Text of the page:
In all of his books, Milan Kundera manages to exasperatingly combine immense readability with the sense that what is being read is of great worth. Even if you have no bloody clue what that worth is.
But Kundera is an author you must allow to wash over you. Then you’ve got to start thinking. Hard. The Festival of Insignificance is no different in this respect, and despite – or in spite of – its title, Kundera seems keen to play games with that reader who sets out on a quest for ‘deeper meaning’, ‘methodical method’ and ‘hidden significance’.
Critics have approached this book, written after a fourteen-year hiatus, as a kind of ‘summation’ or ‘epilogue’ to his career as a novelist. This is, I think, a fair evaluation of this particular publication, although I would rather describe it as his ‘encore’ or musical joke, like that which you find at the end of a celebrated musician’s 80th birthday concert.
This is in part because of its length: it is much shorter than Kundera’s earlier works, coming out at barely one hundred pages long. It also, as any good encore does, embodies so much of the artist’s history: his philosophies, his mannerisms, his recurrent idiosyncrasies. Kundera is undoubtedly as much a literary critic as he is an author, and his treatise The Art of the Novel lays down a framework of fiction by which he abides. The Festival of Insignificance follows the schema of seven sections; it’s got a fundamental sense of city-space; it finds cohesion not just internally but externally within the author’s long oeuvre.
So, to the bricks and mortar. Kundera embodies a style of writing that reconfigures the relationships between readers and writers. He gives us characters, situations and dialogue. We do the rest. Yet in this work, characterisation and narrative really are pared down to their bare minimums.
Thankfully, we are helped along structurally: Kundera’s first chapter is entitled, ‘Introducing the Heroes.’ Alain, D’Ardelo, Ramon, Charles, Caliban. From then on, the author offers words, dreams, speeches and musings. With these we do what we want. The same approach is applied to setting: very few spaces are inhabited, by my count, just a park, a reception room, and several domestic spaces. Thus bereft of visual stimuli, we are encouraged to turn our attention to the conversations and to the few, symbolic objects that flesh out these hollow, insignificant fictive spaces.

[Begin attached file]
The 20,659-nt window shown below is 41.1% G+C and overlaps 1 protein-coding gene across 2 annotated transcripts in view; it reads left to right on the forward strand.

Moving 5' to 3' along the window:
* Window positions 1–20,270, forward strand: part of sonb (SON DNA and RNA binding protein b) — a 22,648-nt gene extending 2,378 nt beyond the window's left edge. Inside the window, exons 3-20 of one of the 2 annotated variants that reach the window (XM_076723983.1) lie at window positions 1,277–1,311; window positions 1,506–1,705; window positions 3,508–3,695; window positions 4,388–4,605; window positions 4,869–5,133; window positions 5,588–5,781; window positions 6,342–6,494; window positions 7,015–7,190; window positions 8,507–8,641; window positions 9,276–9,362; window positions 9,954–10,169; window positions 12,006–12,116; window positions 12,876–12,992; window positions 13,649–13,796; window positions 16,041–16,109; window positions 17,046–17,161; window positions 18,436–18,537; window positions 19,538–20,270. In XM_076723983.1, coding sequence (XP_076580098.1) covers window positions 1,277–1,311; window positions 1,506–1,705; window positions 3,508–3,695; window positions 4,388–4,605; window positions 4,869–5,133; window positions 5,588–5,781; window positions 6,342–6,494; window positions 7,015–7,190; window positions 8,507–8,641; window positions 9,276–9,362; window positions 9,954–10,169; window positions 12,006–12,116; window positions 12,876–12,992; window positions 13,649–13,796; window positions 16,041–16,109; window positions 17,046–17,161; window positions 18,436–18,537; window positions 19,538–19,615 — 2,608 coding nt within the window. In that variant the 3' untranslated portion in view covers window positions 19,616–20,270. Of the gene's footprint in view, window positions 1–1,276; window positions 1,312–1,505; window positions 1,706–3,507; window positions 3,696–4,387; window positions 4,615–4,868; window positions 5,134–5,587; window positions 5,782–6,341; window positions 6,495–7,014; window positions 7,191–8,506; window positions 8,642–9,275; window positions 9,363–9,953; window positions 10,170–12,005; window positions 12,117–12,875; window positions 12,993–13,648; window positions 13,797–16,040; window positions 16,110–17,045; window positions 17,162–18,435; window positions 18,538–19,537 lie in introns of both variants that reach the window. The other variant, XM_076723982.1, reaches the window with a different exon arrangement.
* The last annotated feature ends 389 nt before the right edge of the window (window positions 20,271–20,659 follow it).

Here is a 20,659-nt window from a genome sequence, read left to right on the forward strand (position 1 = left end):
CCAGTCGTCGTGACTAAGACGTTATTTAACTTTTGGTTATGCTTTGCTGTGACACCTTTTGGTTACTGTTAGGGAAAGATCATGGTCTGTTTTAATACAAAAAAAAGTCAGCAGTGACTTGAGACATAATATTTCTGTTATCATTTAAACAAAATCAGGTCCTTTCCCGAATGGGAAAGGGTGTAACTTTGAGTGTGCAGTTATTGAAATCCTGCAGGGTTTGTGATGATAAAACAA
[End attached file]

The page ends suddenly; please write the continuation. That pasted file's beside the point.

Despite the fierce locality of its setting, however, The Festival of Insignificance paradoxically tends towards the macrocosmic. Here we have a writer with a world-view encased between the two hard boards of his book.
Thematically, this is a book about love, Cold War Russia, dreams, Paris, piss, cancer, navels and – his timeless theme – laughter. There is no female protagonist or even the sexual encounters we’ve come to expect from our writer; but the characters here, older like Kundera himself, are more concerned with the internal workings of the mind. This is manifest in a profusion of interior monologue and unexpected dreams: these episodes we awake from, like the characters themselves, shuffling back the pages in our earnest haste to check where we went under, where fiction’s reality and fiction’s fictionality diverged.
Like Shakespeare’s late plays, there is a rich generic mix at work here. It is comedy and tragedy, satire and history. A theatricality is exuded by the characters who all, in their own way, write drama, watch drama or perform drama. Meanwhile, a hiding 1st person voice (perhaps Kundera?) breaks into the narrative at random as a reminder that there is someone else pulling the strings, and that the marionette theatre, for which Charles writes, is but a token of autonomy for characters that are really mouthpieces for an increasingly satirical and darkly humorous author.
There is something of Mrs Dalloway in this work. It is a version of Paris that fits on top of 1920’s London well: a superficiality of parties, social games, and insincere conversation abounds. From the first pages, we are promised a birthday party at the same time that we come to expect death. Even that death, when it comes, is a bizarre mirroring of Septimus Warren Smith’s suicide, modified through the lens of Michael Cunningham’s The Hours. Here, though, suicide, infanticide and water combine with none of the elegiac sentimentality of its resonances; we are learning that even death is somewhat insignificant.
Perhaps the masterstroke in this novel is the portrayal of Stalin. That unexpected character who dominates perhaps a third of the book. Kundera masterfully weaves in a Russian sub-plot that is both temporally and geographically displaced from the main narrative. Whilst Cold War themes are expected from this author, Kundera drops his customary dark tone and indulges in playful invention. In a series of cameo-like appearances, an affable – even lovable – Stalin enters the text; he is a story-teller, a joker, a hunter and a lover of Schopenhauer who releases all the exasperation becoming of an intelligent and moderate leader surrounded by buffoons in one way: through utterly contagious laughter.
What is The Festival of Insignificance? It is a manifesto for the good life, and the key to this life is to ‘inhale this insignificance that’s all around us.’ It is a treatise for laughter in an era Kundera sees as ‘The twilight of joking! The post-joke age!’
This religion of insignificance posits itself as ‘the essence of existence’, and the novel sets out to prove this true. It is a feast of quotidian occurrences rendered into the most lucid language. It is quite simply a celebration of everything from human urine, dental chewing, lying, flirting, ageing, philosophising and dying.
The Festival of Insignificance was originally published in French before being published in an English translation by Linda Asher in June, 2015